Choke ends, excavators and latent impatience behind the wheel: the construction season for Winnipeg’s more than 200 projects isn’t slowing down any time soon.
“We haven’t had any notable weather delays this year, so things are moving full steam ahead until the freeze,” Ken Allen of the city’s public works department said Wednesday.
And that will be around mid-November, he said.
Eighty-seven percent of all city-contracted roadworks are expected to be completed by the end of the season, including major regional roads like Jubilee Avenue from Osborne to Pembina and Stafford Street from Corydon to Pembina, according to a municipal report obtained by PKBNEWS. .
Regional streets have priority over local streets, dozens of which have yet to be opened. Some of them may be postponed until next season, while others will be completed before the snow falls.
Despite labor shortages, companies are biting off more than they can chew, Chris Lorenc of the Manitoba Heavy Construction Association told PKBNEWS on Wednesday.
“Sometimes when you see a project and there’s no one there, it’s because we’re waiting for locations, or we’re waiting for utilities to be moved, or we’re waiting for the concrete to harden, so that It’s not like we’re abandoning the project. construction sites,” Lorenc said.
“Every company knows at the time they respond to a bidding opportunity, what work they have, what work they expect to get, whether or not the particular project they are bidding on will happen. way,” he said. “It’s a matter of constant risk management…and overall we get the job done on time and on budget.”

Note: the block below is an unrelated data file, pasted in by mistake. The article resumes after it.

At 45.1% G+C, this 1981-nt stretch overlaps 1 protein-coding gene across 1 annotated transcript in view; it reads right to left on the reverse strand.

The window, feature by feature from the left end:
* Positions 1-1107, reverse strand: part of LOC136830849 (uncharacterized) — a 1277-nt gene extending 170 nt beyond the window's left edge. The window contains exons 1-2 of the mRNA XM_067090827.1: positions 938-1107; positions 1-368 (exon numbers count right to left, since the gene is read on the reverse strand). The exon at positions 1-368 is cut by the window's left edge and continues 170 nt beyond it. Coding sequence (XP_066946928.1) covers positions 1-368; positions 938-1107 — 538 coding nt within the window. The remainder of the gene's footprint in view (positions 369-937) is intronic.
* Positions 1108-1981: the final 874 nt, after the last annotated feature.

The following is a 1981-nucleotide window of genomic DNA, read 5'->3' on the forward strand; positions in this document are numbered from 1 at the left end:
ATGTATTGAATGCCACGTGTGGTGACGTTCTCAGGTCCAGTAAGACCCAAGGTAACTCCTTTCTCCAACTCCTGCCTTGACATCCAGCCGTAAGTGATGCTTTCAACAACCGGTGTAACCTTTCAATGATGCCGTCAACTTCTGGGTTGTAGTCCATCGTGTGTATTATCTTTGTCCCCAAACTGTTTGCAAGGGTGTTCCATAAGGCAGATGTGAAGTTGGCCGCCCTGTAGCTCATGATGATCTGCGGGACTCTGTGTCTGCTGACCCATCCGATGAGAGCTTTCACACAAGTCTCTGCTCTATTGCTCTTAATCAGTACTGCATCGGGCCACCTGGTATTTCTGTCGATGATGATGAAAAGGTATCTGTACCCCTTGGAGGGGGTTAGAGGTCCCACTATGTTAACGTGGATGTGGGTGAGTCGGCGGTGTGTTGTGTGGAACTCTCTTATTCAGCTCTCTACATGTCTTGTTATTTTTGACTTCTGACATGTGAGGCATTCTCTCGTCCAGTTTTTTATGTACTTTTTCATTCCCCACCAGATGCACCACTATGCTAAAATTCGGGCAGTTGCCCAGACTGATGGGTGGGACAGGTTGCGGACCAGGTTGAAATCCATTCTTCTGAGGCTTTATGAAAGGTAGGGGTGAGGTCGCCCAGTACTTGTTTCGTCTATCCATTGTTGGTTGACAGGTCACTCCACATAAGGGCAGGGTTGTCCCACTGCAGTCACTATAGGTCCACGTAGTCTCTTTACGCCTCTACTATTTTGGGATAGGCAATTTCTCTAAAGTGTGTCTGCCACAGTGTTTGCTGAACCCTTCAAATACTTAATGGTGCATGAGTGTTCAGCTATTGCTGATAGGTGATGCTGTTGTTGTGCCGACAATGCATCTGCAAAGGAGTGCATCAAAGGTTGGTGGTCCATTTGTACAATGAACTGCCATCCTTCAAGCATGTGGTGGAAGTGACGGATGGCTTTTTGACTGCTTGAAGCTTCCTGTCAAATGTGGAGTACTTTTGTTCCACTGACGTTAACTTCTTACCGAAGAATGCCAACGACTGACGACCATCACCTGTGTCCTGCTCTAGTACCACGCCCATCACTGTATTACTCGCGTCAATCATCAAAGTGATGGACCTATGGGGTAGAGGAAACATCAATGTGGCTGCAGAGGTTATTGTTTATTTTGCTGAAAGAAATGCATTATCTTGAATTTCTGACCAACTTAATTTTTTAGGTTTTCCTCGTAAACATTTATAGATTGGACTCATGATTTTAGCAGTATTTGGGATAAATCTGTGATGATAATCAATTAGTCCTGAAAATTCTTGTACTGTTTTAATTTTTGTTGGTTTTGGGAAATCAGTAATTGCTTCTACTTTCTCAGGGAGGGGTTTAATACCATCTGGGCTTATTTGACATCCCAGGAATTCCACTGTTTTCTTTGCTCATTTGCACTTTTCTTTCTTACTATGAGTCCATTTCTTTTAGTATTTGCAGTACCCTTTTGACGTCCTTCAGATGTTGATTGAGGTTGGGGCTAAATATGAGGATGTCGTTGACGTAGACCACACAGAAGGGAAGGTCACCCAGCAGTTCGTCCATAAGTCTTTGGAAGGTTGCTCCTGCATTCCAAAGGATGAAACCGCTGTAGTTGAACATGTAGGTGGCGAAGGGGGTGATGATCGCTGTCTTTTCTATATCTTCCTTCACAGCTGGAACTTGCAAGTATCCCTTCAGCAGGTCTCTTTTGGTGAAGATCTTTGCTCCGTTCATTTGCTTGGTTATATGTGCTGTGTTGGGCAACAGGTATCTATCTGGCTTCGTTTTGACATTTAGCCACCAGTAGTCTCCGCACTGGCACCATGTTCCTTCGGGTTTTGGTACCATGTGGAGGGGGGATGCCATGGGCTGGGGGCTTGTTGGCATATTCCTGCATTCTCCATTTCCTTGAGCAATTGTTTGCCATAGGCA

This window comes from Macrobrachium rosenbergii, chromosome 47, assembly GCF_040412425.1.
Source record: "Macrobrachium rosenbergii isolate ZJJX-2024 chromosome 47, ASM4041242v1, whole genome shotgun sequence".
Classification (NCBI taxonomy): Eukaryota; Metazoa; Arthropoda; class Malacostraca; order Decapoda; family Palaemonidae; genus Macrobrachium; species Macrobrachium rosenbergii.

The city imposes daily fines ranging from $1,500 to $5,000 when projects are not completed on time, the councilor said. Janice Lukes said.
While Winnipeg’s construction choices may not please everyone, Lukes, who chairs the city’s public works committee, told PKBNEWS this season’s record $159 million would be better spent this year, before inflation eats into their budget.
In fashion now
“It’s frustrating, but I’m confident the city is doing its best.” I would like to see better communication and very strict deadlines,” Lukes said.
“We’ve had significant delays with (Manitoba Hydro) showing up, that’s for sure, and then the contractors who opened the trenches have to go back and close them when the work is done. I would like to see a slightly stricter window.
On the positive side, roads like Jubilee Avenue should be in good condition for decades to come, Allen said.
In the meantime, he asks drivers to allow themselves extra time, plan alternative routes and respect the highway code.
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